FLORENCE, Ariz. — In this tiny prison town between Phoenix and Tucson, former President Donald Trump riled up his base Saturday night with a raft of lies, tin-foil-hat conspiracy theories and absurd equivalencies.
But while frayed threads of fiction are nothing new to Trump, his open-air rally here was exotic and portentous even by his standards, a tacit acknowledgement of how much this year’s midterms mean for his ability to reclaim the Oval Office.
Having endorsed more than 90 candidates across the country, including Republicans in high-profile races here, he is trying to stock ballots with acolytes. If his favored candidates fare well, he will tighten his stranglehold on the GOP and improve his chances of winning in 2024.
Arizona is ground zero for both missions.
“This is maybe the most important election we’ve ever had, but I do believe 2024 will be even more important,” Trump told several thousand supporters at a music venue here. “This is the year we are going to take back the House, we are going to take back the Senate and we are going to take back America. And in 2024, we are going to take back the White House.”
Arizona is the state he lost by the narrowest margin in 2020, less than 10,500 votes. And his undercard Saturday night featured a blizzard of Trump-styled radicals — all of them election deniers — who hope to purge establishment figures from their party and take control of state and federal elections.
They included three House members — Reps. Paul Gosar, Andy Biggs and Debbie Lesko — who voted against certifying President Joe Biden’s 2020 election victory; secretary of state candidate Mark Finchem, who has associated himself with Q-Anon; and gubernatorial hopeful Kari Lake, who said Saturday that she wants to imprison state officials who conducted the 2020 election.
Gosar, who was in contact with Jan. 6 “Stop the Steal” rally organizers, called himself “the most dangerous man” in Congress in a warm-up speech.
As if to ensure that he couldn’t be out-Trumped at his own rally, the former president questioned whether the FBI helped stage the Jan. 6 attack on the U.S. Capitol — a favorite fabrication of Fox News host Tucker Carlson — and suggested an an upside-down equivalency between a Capitol Police officer and the rioter he shot.
“Exactly how many of those present at the Capitol complex on Jan. 6 were FBI confidential informants, agents or otherwise working directly or indirectly with an agency of the United States government?” Trump asked.
Only minutes earlier he said Lt. Michael Byrd shot Ashli Babbitt, who was trying to enter the House speaker’s lobby through a broken window, “for no reason.”
“Let’s see how he could do without the protections that he got,” Trump said. “If that happened the other way around, they’ll be calling ‘Let’s bring back the electric chair.’ … He’s a disgrace the way he shot Ashli.”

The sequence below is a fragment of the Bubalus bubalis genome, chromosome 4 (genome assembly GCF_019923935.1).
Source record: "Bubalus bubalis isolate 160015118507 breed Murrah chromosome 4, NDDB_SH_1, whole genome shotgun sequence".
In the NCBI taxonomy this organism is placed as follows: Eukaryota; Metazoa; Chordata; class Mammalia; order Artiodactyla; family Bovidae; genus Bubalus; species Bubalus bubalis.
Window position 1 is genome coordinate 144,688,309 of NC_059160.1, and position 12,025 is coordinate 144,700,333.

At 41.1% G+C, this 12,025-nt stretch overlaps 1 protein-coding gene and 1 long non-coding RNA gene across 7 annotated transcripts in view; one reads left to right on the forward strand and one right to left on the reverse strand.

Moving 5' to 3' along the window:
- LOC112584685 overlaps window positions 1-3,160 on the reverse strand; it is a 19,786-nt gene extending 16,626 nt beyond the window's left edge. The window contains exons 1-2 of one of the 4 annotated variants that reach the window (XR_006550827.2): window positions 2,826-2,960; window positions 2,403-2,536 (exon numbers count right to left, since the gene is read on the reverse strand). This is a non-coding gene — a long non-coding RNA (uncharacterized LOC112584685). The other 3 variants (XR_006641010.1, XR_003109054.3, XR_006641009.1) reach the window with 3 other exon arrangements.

The combination put Trump firmly on Babbitt’s side but against an attack that he incited and she participated in. The crowd didn’t seem to care much about the logic. Trump was cheered intermittently between chants of “Let’s Go Brandon,” “F— Joe Biden” and “Lock him up!” — the latter a reference to Dr. Anthony Fauci, the director of the National Institute of Allergy and Infectious Diseases.
Mike McNulty, a 66-year-old teacher from Phoenix, tore into Fauci in an interview before Trump spoke, comparing the nation’s leading infectious disease expert to the Nazi “Angel of Death” Josef Mengele, who performed inhumane and fatal experiments on prisoners at the Auschwitz concentration camp.
“Fauci’s worse than Mengele,” McNulty said, adding that Trump is “probably a walking dead man” because he has been vaccinated. Still, McNulty said he’ll back Trump if he survives the vaccine.
Many of Trump’s supporters began leaving before he stopped lying. But that had more to do with the concern about thousands of people departing at the same time down a long two-lane feeder road than a lack of enthusiasm for him.
Rosetta Murphy, 60, traveled from Albany, Oregon, more than 1,000 miles away, to see Trump. Like the speakers Saturday night, she said Trump was robbed in 2020.
“It was stolen, definitely stolen,” she said. “Everybody loves Trump.”
Bertha Lopez, 61, a resident of Florence, didn’t have to go very far to attend the rally. But she was no less excited about the former president and his prospects for 2024. She said there’s no one else in the GOP she’s interested in seeing run.
“Hell no — just him,” Lopez said. “I’m not a traitor, I’m here for Trump.”
So was MyPillow founder Mike Lindell, a close Trump friend who has been peddling false claims that voting machines were rigged. Dominion, a company that makes voting machines, has filed a $1.3 billion defamation suit against him.
At the same time, Lindell is suing to block the House committee investigating the Jan. 6 attack from obtaining his phone records. Asked whether he had any discussions with the panel, Lindell quickly pivoted.
“I think you should be more worried about things in our country that matter, like the next election and getting rid of the machines, Dominion,” he said.